4. Any thoughts on why Zogby's polls fluctuated so wildly - probably moreso than did any other major pollster - yet he comes in, evidently, with the best final state-specific results (though he did apparently miss the national presidential popular vote by 4 points or more). Might there be any cause for suspicions of gamesmanship being reflected in some of his polling results, including the 1 point pro-McCain margin from his single day sample of last late Thursday/early Friday?

Thank you as always, Mark and team. You've become mainstays for me and countless others.

-Chris Stratton



My understanding is that there are a substantial number of ballots still uncounted in Alaska, including many absentee ballots.


38,000 of 55,000 votes come from District 1 and 3 with very few from heavily Republican District 2 (Mat-Su). Given that the Stevens-Begich and Berkovich races are so close, it's likely that these uncounted votes are going to be decisive.

It may also explain the very odd situation where an election with their Governor in a Presidential campaign, and with both their Senaote and House races were actually competitive would have LOWER turnout...in an election in which national turnout was very much higher...would be low. The SOS simply hasn't counted the votes.



There were 224057 votes counted in Alaska with 55663 absentees not yet counted...plus about 5600 "questioned" ballots (mainly from strongly Democratic areas ~amazing that there were ZERO challenged ballots from Mat-Su). That's about 20% of the total potential votes.

Many of these, judging from the District votes for State Representatives in the counted votes are from areas that went 75% or more for Democrats (Anchorage and Juneau). I'd suspect that this will bring the votes back toward the late polling averages.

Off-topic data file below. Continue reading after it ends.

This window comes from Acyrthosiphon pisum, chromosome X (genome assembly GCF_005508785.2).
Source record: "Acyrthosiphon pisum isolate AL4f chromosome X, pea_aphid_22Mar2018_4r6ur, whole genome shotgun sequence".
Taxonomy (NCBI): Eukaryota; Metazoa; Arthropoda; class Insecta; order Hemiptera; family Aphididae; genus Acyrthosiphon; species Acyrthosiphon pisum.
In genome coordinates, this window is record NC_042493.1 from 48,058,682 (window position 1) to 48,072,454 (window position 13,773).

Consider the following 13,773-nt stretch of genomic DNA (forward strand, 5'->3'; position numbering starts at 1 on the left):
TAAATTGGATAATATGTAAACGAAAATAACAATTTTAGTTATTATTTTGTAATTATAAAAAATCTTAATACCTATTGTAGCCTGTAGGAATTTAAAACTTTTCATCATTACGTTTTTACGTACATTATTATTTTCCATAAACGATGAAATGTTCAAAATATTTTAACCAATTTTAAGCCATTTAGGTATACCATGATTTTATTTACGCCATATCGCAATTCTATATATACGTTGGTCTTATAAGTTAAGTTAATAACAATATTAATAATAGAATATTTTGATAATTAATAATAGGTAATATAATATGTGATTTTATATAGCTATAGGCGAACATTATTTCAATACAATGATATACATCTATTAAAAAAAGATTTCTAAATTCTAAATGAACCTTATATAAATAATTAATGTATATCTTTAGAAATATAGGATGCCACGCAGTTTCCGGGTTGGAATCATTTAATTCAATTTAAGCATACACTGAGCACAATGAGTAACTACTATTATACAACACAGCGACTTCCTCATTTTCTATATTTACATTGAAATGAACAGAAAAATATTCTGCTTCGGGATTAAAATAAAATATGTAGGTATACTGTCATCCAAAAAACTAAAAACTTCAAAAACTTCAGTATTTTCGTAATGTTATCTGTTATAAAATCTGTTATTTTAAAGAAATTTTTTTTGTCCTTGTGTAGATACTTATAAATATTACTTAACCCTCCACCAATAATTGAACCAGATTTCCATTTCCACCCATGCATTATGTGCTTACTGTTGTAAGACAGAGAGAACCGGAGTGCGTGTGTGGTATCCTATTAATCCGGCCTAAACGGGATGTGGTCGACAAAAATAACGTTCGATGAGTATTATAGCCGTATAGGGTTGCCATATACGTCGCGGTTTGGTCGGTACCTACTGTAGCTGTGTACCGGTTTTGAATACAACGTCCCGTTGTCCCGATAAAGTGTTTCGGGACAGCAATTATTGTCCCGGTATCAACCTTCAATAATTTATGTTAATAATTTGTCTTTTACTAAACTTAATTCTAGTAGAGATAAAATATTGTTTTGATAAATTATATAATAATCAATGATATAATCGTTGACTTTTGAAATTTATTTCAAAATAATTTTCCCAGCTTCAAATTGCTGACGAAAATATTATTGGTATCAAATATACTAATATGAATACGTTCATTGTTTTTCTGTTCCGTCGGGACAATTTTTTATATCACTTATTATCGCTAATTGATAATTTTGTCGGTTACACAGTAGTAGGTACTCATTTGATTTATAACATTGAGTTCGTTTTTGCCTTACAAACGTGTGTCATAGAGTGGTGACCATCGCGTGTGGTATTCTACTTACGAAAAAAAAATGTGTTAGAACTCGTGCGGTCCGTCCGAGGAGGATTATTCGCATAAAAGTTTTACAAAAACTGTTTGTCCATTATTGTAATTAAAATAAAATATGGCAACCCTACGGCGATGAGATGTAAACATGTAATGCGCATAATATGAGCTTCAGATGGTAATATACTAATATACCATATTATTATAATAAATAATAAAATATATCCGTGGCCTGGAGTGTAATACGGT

Mike In Maryland:

Re: Chris' point 4:

I've been wondering if any pollster tried to 'game' the system - trying to influence the final result by showing the race much closer or much greater difference than it actually was, until the end when they brought their polling results into (general) alignment with the rest of the pollsters, and thus came close to the final result.

I know it's impossible to assess the accuracy of any poll except by having the actual election. But it seems a bit suspicious when one or more pollster is consistently below or above all others, but in the last week the numbers converge to the consensus, which turns out to be near the actual final result.



There were 224057 votes counted in Alaska with 55663 absentees not yet counted...plus about 5600 "questioned" ballots

So that's 285,320 votes. There were 308,593 presidential ballots in Alaska in 2004. So, "The SOS simply hasn't counted the votes." does not appear to be the answer to the turnout question.



"Any thoughts on why Zogby's polls fluctuated so wildly - probably moreso than did any other major pollster - yet he comes in, evidently, with the best final state-specific results (though he did apparently miss the national presidential popular vote by 4 points or more). Might there be any cause for suspicions of gamesmanship being reflected in some of his polling results, including the 1 point pro-McCain margin from his single day sample of last late Thursday/early Friday?"

Zogby spent the entire year getting everything wrong and then adjusted the democrat/republican expected turnout ratio to match the aggregates of pollster and fivethirtyeight. He wants to be known as the most accurate pollster because of the ego/power it affords.



I found it curious that Carl Bialik chose to ignore RCP in his round up.

I never quite worked out whether the value of RCP was as a simple cut & paste with intrade featured.

The two leading sites were 538 and pollster.com on the one hand with this great site you had raw polls featured and each one in turn dissected by various commentators. So whilst the site might have been aggregating and Charles and Mark publishing a plethora of polling erudition. The majority of the site was in the comment section where comments varied from the delusional to the incisive in observation on each and every poll.

At 538 Nate & Sean added colour to the numbers. Sean Quinn deserves an award for his "On the Road" feature. I thought that it was huge. Nate Silver's gift is that he is not a pollster,he has an extraordinary understanding as to how present applied maths in a simple way and use it pragmatically, and at the same time preserve the mystique round it. Blind some of us with a bit of science. It helps if you're not a member of the pollster union, you can pan them!